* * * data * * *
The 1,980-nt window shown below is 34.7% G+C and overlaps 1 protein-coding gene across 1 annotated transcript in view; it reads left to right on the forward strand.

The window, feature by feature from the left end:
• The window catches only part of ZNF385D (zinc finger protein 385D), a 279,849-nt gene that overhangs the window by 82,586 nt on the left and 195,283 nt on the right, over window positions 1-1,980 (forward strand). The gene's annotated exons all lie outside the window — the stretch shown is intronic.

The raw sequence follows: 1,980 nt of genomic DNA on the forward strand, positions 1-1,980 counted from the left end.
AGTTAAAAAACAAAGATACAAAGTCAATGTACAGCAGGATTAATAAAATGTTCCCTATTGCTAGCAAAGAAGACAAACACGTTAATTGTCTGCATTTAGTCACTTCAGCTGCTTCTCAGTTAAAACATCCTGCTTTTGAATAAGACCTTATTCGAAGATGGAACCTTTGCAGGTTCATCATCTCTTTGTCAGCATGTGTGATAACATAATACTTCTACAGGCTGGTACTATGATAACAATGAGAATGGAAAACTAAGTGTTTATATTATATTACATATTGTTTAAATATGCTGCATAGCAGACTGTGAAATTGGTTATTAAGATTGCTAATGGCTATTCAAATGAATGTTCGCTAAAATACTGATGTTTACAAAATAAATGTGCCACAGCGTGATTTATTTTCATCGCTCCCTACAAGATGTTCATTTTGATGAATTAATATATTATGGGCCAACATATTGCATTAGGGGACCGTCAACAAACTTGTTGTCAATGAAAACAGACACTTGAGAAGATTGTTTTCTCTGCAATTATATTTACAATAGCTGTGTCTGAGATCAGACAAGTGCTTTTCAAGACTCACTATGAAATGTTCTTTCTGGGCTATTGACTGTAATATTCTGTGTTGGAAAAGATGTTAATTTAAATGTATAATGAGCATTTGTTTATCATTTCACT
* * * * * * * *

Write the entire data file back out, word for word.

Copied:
The 1,980-nt window shown below is 34.7% G+C and overlaps 1 protein-coding gene across 1 annotated transcript in view; it reads left to right on the forward strand.

The window, feature by feature from the left end:
• The window catches only part of ZNF385D (zinc finger protein 385D), a 279,849-nt gene that overhangs the window by 82,586 nt on the left and 195,283 nt on the right, over window positions 1-1,980 (forward strand). The gene's annotated exons all lie outside the window — the stretch shown is intronic.

The raw sequence follows: 1,980 nt of genomic DNA on the forward strand, positions 1-1,980 counted from the left end.
AGTTAAAAAACAAAGATACAAAGTCAATGTACAGCAGGATTAATAAAATGTTCCCTATTGCTAGCAAAGAAGACAAACACGTTAATTGTCTGCATTTAGTCACTTCAGCTGCTTCTCAGTTAAAACATCCTGCTTTTGAATAAGACCTTATTCGAAGATGGAACCTTTGCAGGTTCATCATCTCTTTGTCAGCATGTGTGATAACATAATACTTCTACAGGCTGGTACTATGATAACAATGAGAATGGAAAACTAAGTGTTTATATTATATTACATATTGTTTAAATATGCTGCATAGCAGACTGTGAAATTGGTTATTAAGATTGCTAATGGCTATTCAAATGAATGTTCGCTAAAATACTGATGTTTACAAAATAAATGTGCCACAGCGTGATTTATTTTCATCGCTCCCTACAAGATGTTCATTTTGATGAATTAATATATTATGGGCCAACATATTGCATTAGGGGACCGTCAACAAACTTGTTGTCAATGAAAACAGACACTTGAGAAGATTGTTTTCTCTGCAATTATATTTACAATAGCTGTGTCTGAGATCAGACAAGTGCTTTTCAAGACTCACTATGAAATGTTCTTTCTGGGCTATTGACTGTAATATTCTGTGTTGGAAAAGATGTTAATTTAAATGTATAATGAGCATTTGTTTATCATTTCACT